“Kirsitubakas” is about a small town girl Laura, who finds her mother annoying, boys her age stupid and everything seems childish to her. When her friend Merit asks her to come to a hike to bog, she’s unimpressed. A middle-aged nature-loving group leader Joosep does everything to impress the group, including Laura. As the hike continues, Laura realises she is actually kind of into the man. Nearing the end of the hike, she has to figure out if the relationship with an older man is a mere stop on the road of becoming a woman or is it her first love.
Actors the in the movie were Maris Nõlvak, Gert Raudsep, Getter Meresmaa, Anne Reemann, Andres Kütt, Tiina Kadarpik, Viiu Maimik, Aap Salumets and Maarja Jakobson.
Certainly, then, words like mama and dada wouldn’t necessarily stay the same, or even close to the same, in languages around the world and over tens of thousands of years. So what happened?
The answer lies with babies and how they start to talk. The pioneering linguist Roman Jakobson figured it out. If you’re a baby making a random sound, the easiest vowel is ah because you can make it without doing anything with your tongue or lips. Then, if you are going to vary things at all, the first impulse is to break up the stream of ahhh by closing your lips for a spell, especially since you’ve been doing that to nurse. Hence, mmmm, such that you get a string of mahs as you keep the sound going while breaking it up at intervals. […] Nichols has proposed that the reason a language like Yukaghir’s pronouns for I and you look so much like the mama/tata alternation—as well as why French has moi and toi and English once had me and thou—is because even as these languages have changed over time, the sounds of the words for I and you have been influenced by the way mama and tata differ. The m sound is used for what is closest—mama for Mommy and “me” for the self. The t sound—often learned just after m—is for what’s just one step removed from the closest: Daddy hovering just over there, which we can understand would feel like “you” rather than “(Mommy and) me.
#Mayakovsky... 'on a generation that squandered its poets)...
i feel/like a soviet factory manufacturing happiness. i don’t want/to be plucked like a flower/after a the days work ………………………………………………. i want the heart to be paid its wage of love/at the specialists rate i want the factory/committee to put a lock on my lips when the work is done i want the pent to be equal to the bayonet and i want stalin/to report in the name of the politburo about the production of verse as he does about pig iron and steeeeel thus, and so it is/we’ve reached the topmost level/up from the workers hovels in the union of republics the appreciation of verse/has exceeded the prewar level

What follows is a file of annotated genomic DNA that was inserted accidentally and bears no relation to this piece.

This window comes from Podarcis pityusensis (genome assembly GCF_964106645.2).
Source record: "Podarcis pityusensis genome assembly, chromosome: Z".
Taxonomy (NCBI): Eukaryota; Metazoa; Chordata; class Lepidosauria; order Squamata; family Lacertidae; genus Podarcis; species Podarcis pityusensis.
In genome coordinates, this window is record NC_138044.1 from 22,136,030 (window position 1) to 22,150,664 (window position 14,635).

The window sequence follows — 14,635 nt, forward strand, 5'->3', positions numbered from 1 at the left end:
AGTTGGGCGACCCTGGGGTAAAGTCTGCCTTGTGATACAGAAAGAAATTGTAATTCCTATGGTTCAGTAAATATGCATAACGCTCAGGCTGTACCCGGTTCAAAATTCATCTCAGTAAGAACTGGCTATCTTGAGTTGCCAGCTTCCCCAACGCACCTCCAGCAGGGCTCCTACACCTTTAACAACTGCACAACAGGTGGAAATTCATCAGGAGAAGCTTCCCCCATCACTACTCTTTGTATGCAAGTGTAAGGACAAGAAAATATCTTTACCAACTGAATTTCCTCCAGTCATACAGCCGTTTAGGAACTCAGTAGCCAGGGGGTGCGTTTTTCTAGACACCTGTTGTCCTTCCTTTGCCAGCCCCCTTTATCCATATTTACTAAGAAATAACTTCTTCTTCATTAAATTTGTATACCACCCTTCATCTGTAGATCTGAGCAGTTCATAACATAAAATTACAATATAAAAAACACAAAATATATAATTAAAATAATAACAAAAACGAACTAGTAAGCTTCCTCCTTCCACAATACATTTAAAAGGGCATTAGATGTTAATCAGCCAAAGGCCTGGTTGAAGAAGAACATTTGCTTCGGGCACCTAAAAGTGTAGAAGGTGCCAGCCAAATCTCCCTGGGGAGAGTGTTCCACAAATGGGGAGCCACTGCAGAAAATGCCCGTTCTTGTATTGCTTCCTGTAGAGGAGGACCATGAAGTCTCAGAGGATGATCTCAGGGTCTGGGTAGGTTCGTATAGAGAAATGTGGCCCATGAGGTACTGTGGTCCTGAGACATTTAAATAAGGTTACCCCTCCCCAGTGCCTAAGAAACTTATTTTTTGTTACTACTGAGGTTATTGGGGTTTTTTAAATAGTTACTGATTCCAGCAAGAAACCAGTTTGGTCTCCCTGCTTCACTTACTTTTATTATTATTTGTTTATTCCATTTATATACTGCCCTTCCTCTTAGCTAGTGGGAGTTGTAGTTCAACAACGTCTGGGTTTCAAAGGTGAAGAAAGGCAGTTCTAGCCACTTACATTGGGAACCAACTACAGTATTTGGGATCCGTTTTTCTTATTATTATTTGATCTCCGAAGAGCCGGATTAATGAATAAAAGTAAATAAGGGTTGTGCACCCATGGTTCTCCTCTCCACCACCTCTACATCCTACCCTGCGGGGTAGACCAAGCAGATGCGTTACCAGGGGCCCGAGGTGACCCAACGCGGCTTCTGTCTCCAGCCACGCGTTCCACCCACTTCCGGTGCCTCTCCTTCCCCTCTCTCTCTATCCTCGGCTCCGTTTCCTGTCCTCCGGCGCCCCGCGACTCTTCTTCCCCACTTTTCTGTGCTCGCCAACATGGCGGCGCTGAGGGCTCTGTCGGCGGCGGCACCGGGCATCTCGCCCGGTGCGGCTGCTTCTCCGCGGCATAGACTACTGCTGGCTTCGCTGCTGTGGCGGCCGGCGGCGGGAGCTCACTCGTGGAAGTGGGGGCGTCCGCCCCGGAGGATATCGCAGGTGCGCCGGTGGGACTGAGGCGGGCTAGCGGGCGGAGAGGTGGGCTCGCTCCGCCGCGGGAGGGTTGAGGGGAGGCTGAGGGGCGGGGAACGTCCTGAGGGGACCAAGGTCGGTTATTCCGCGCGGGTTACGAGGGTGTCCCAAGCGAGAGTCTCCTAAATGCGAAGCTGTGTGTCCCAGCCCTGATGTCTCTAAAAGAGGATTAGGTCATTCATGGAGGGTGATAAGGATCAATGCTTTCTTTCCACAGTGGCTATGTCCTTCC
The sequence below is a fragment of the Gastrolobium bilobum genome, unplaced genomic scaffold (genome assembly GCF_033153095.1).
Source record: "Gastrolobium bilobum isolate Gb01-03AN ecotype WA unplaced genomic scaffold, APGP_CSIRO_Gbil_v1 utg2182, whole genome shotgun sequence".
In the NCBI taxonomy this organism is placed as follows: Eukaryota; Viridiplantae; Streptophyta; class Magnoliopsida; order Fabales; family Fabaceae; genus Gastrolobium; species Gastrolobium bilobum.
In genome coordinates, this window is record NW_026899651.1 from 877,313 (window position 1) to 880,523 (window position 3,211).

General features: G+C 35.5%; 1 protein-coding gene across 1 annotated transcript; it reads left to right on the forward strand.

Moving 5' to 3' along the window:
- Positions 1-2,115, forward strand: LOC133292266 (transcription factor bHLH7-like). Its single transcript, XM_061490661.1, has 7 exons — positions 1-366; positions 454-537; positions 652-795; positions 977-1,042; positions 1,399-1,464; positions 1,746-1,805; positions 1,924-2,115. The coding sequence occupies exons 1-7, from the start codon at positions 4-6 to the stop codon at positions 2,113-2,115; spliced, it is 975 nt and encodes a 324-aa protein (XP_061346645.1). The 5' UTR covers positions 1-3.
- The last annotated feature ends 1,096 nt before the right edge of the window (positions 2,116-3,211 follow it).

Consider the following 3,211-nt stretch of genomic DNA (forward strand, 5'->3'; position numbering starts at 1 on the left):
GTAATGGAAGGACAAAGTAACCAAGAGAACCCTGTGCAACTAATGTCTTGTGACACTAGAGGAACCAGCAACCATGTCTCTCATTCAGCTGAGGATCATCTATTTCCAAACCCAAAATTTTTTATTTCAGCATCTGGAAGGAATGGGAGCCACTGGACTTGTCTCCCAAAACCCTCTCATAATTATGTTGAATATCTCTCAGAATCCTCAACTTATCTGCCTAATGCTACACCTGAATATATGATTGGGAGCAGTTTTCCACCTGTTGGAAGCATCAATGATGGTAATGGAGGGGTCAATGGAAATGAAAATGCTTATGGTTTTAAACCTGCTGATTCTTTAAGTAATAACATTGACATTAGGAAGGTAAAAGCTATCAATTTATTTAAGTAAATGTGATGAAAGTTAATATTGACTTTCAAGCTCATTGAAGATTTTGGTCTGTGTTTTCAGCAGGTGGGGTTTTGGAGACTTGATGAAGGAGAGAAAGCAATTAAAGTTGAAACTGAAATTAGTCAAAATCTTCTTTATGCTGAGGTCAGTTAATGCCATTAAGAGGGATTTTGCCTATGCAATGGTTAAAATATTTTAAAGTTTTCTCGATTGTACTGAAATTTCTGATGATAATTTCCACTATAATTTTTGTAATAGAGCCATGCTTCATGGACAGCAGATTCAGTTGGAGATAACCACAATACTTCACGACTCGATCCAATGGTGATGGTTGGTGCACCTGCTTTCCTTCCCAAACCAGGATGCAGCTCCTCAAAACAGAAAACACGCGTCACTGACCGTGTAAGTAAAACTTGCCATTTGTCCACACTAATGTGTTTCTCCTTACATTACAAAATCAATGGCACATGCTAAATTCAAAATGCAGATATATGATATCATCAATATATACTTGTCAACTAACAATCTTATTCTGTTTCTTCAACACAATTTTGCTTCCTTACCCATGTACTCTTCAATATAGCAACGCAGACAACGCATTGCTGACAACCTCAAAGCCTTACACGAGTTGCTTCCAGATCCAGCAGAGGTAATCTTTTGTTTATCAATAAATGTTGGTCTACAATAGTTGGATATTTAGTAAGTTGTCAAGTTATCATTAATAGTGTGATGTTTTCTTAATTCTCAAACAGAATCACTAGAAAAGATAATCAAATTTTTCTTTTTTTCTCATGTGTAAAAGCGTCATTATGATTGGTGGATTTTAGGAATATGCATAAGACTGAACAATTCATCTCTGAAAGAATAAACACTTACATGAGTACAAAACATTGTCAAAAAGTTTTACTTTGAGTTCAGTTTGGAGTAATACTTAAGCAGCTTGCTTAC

Mayakovski – quoted in Jakobson (On a generation that squandered its poets…) in the fabulous Verbal Art, Verbal Sign, Verbal Time…
Though really if Jakobson and I were sitting drinking espresso in some small place in paris we’d be lamenting of the way the spectacle has generated a generation that squandered its intellectuals…
On December 22, 1926 Trubetzkoy answered me with one of his most significant messages: […] The general outlines of the history of language, when one reflects upon them with a little attention and logic, never prove to be fortuitous. […] If Saussure did not dare to draw the logical conclusion from his own thesis that language is a system, this was due in large measure to the fact that such a conclusion would have contradicted the widely accepted notion of the history of language, and of history in general. For the only accepted sense of history is the notorious one of ‘progress’, that queer concept which as a consequence reduces 'sense’ to 'nonsense’.
From “Chapter 5: Speech Artefact” in Word, Sound, Image: The Life of the Tamil Text by Saskia Kersenboom.
Any assumption of ineffable or untranslatable cognitive data would be a contradiction in terms. But in jest, in dreams, in magic, briefly, in what one would call everyday verbal mythology and in poetry above all, the grammatical categories carry a high semantic import. In these conditions, the question of translation becomes much more entangled and controversial.
Roman Jakobson, “On Linguistic Aspects of Translation”